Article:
Chicago 2020 (Trains, No Planes, and Automobiles)

Note: This trip was taken in February 2020 before COVID was a major issue in the USA. I have been pretty much trapped in my tiny apartment since then.


The last time I had been on a train before this had been more than 15 years ago when I had just started Boy Scouts.  One of our adult advisors worked for the Railroad and was able to get a few of us on board for a special tour.  We walked the length of the train and rode in a fancy sleeper car.  It was an adventure!  About halfway to Deland, FL we were invited to make our way to the front of the train.  We were told we were going to visit the engineer.  Now remember, I am barely 12-years-old, maybe 100 pounds, and am not used to being near heavy machinery.  We traveled through the business class and finally approached the engine car.  No, I’m not joking, we almost jumped onto the engine car, while the train was going 80 mph.  (This would not be allowed today, obviously.  I am starting to feel like the 60-year-olds talking about their childhoods.)   My senses were tingling as I tried desperately not to lose my balance.  After a careful shuffle through the engine car, we had reached the cockpit.  I was thrilled to see how fast we were traveling through the small towns of north and central Florida.  I was even allowed to blow the horn.  What’s not to like?

There is a historic connection for trains.  From the old steam engines to the modern diesel-electric, these massive machines carry us at a rate of speed that the human brain can conceptualize.  They bring us to the small towns.  Announcements remind us what our stop is only 25 minutes away.  I was reminded of old movies where there was a person that would walk from car to car to inform the passengers of the next stop.   One of the most impressive parts of the friendly monster is that you are traveling 80 mph on metal wheels.  Metal wheels sitting on metal tracks.  Wild.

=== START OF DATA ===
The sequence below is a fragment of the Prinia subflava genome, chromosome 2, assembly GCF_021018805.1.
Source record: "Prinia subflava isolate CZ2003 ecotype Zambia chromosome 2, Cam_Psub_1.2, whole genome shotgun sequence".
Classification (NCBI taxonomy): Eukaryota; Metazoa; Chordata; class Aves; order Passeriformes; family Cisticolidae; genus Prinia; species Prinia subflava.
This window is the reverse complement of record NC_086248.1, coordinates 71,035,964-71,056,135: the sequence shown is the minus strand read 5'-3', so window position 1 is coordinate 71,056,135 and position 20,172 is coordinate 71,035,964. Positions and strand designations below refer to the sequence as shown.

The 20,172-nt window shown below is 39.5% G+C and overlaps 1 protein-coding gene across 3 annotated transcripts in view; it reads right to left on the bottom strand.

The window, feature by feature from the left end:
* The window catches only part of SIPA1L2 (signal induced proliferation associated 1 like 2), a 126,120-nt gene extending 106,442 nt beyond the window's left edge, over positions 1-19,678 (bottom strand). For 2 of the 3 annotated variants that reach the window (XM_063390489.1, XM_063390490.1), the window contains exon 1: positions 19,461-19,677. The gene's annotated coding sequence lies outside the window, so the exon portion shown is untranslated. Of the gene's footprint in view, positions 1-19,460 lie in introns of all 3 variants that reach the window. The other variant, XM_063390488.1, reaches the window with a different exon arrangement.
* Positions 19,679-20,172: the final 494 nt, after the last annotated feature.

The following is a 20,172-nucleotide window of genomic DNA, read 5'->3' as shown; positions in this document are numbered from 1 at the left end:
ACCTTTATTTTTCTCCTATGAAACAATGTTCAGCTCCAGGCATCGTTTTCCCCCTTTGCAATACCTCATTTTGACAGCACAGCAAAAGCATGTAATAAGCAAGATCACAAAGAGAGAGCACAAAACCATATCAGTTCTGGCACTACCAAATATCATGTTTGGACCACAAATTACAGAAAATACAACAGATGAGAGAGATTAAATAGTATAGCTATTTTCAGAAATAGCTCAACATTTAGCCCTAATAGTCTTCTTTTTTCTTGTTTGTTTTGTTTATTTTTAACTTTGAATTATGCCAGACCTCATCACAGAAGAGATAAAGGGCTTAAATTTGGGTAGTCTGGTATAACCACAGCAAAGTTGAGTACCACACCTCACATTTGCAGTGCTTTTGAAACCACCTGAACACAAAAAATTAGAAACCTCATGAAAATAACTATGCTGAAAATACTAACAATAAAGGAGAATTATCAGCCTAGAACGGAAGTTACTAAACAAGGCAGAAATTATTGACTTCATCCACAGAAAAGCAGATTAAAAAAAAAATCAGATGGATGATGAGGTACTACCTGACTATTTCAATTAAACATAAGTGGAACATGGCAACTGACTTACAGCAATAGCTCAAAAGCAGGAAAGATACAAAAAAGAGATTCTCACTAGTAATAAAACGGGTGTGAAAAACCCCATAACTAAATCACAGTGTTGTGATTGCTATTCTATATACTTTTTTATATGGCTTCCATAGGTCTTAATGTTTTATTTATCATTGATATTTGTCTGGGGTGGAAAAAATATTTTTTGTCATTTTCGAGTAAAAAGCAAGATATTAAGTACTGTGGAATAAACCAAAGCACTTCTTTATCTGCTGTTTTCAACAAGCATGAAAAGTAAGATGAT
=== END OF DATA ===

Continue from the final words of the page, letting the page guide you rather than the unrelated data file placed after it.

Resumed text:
Our journey north from central Illinois was filled with beautiful and wondrous sights.  Less than 20 miles from our starting point, we were greeted by my favorite set of windmills.  The further ones are hard to see through the frozen fog of late morning.  The flat farmland of Illinois in the winter is covered in snow and ice.   This perfect combination allows you can see for miles to the horizon.  Another surprise awaited me as we came into an area with frozen trees.  They looked like they were some mutant of ice and wood.  It actually reminded me of a recent computer game I have been playing.  The map on the game is a frozen wasteland.  One of the main resources is wood from the frozen trees.  I instantly gained a new respect for the game artists and designers.